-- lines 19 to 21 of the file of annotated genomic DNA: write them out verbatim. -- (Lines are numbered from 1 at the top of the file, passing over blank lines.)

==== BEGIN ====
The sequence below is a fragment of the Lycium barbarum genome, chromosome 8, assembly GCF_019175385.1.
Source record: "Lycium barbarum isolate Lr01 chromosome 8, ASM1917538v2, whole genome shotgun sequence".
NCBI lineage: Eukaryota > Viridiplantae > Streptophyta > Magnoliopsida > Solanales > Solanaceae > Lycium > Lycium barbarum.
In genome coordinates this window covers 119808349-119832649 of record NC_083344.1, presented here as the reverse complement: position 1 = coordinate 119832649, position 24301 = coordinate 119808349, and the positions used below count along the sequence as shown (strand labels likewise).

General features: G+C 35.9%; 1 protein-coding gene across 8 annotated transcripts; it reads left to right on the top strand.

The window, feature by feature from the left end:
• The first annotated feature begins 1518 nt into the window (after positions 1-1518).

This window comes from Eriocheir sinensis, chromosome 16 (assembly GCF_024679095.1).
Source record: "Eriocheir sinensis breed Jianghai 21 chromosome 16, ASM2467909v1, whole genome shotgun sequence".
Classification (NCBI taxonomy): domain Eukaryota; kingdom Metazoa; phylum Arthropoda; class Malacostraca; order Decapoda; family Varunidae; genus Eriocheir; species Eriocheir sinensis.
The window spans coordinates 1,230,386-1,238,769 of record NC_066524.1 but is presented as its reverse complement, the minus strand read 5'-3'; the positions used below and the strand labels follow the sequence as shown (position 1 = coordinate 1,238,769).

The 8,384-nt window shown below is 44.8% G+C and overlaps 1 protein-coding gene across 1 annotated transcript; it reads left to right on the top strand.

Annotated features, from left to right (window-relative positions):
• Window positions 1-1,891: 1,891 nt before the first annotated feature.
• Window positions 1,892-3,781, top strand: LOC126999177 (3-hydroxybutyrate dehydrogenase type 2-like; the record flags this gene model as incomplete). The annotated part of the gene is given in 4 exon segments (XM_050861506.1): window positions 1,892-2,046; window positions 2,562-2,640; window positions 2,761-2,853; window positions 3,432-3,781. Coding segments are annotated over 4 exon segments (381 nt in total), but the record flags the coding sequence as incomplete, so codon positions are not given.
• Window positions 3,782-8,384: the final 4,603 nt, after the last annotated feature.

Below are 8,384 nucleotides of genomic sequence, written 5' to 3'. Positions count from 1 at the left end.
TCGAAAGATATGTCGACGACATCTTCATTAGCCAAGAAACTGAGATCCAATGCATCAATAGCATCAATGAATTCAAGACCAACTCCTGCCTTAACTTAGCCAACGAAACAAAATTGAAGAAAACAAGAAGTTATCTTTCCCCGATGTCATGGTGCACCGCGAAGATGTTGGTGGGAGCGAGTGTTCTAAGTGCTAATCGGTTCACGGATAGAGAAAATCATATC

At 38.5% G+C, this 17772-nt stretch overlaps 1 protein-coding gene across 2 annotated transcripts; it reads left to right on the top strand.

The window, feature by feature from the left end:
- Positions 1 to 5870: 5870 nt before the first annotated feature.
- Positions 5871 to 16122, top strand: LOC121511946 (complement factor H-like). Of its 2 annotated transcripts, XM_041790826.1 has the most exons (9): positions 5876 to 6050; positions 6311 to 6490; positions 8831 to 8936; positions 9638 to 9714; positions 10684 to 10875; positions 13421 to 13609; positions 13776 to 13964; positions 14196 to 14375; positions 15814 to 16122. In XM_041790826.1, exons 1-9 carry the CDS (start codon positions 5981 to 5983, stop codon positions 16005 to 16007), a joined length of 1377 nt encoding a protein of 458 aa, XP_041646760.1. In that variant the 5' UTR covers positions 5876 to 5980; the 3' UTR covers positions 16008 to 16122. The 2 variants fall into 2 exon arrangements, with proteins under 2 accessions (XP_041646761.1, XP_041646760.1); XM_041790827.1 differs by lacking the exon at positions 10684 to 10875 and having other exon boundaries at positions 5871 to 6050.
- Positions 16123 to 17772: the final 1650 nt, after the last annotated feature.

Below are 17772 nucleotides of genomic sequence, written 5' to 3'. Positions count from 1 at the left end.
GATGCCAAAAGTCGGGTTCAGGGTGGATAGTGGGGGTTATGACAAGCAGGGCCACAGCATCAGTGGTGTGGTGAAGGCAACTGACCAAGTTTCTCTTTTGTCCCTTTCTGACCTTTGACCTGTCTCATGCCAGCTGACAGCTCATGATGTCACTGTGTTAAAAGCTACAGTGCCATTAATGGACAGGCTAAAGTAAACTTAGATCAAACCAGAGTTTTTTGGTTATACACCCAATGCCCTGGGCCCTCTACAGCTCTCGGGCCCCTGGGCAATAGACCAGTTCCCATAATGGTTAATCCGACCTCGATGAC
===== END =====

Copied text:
At 38.5% G+C, this 17772-nt stretch overlaps 1 protein-coding gene across 2 annotated transcripts; it reads left to right on the top strand.

The window, feature by feature from the left end:
- Positions 1 to 5870: 5870 nt before the first annotated feature.